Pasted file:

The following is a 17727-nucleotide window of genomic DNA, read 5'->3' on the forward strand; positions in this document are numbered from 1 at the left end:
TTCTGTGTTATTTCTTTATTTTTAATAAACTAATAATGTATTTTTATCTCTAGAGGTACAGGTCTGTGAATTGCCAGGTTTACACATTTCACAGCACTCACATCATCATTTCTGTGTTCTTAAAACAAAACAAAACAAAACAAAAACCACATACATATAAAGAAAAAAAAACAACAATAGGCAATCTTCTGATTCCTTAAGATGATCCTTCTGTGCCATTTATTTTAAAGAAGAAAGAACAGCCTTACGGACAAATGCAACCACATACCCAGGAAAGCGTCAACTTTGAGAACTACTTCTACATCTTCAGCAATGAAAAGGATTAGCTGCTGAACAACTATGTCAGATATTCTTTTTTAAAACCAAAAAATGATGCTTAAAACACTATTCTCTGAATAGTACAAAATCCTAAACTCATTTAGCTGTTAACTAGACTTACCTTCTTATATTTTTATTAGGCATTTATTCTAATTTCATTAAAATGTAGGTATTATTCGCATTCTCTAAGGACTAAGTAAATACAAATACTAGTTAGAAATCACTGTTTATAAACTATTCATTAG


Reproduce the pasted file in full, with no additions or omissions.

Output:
The following is a 17727-nucleotide window of genomic DNA, read 5'->3' on the forward strand; positions in this document are numbered from 1 at the left end:
TTCTGTGTTATTTCTTTATTTTTAATAAACTAATAATGTATTTTTATCTCTAGAGGTACAGGTCTGTGAATTGCCAGGTTTACACATTTCACAGCACTCACATCATCATTTCTGTGTTCTTAAAACAAAACAAAACAAAACAAAAACCACATACATATAAAGAAAAAAAAACAACAATAGGCAATCTTCTGATTCCTTAAGATGATCCTTCTGTGCCATTTATTTTAAAGAAGAAAGAACAGCCTTACGGACAAATGCAACCACATACCCAGGAAAGCGTCAACTTTGAGAACTACTTCTACATCTTCAGCAATGAAAAGGATTAGCTGCTGAACAACTATGTCAGATATTCTTTTTTAAAACCAAAAAATGATGCTTAAAACACTATTCTCTGAATAGTACAAAATCCTAAACTCATTTAGCTGTTAACTAGACTTACCTTCTTATATTTTTATTAGGCATTTATTCTAATTTCATTAAAATGTAGGTATTATTCGCATTCTCTAAGGACTAAGTAAATACAAATACTAGTTAGAAATCACTGTTTATAAACTATTCATTAG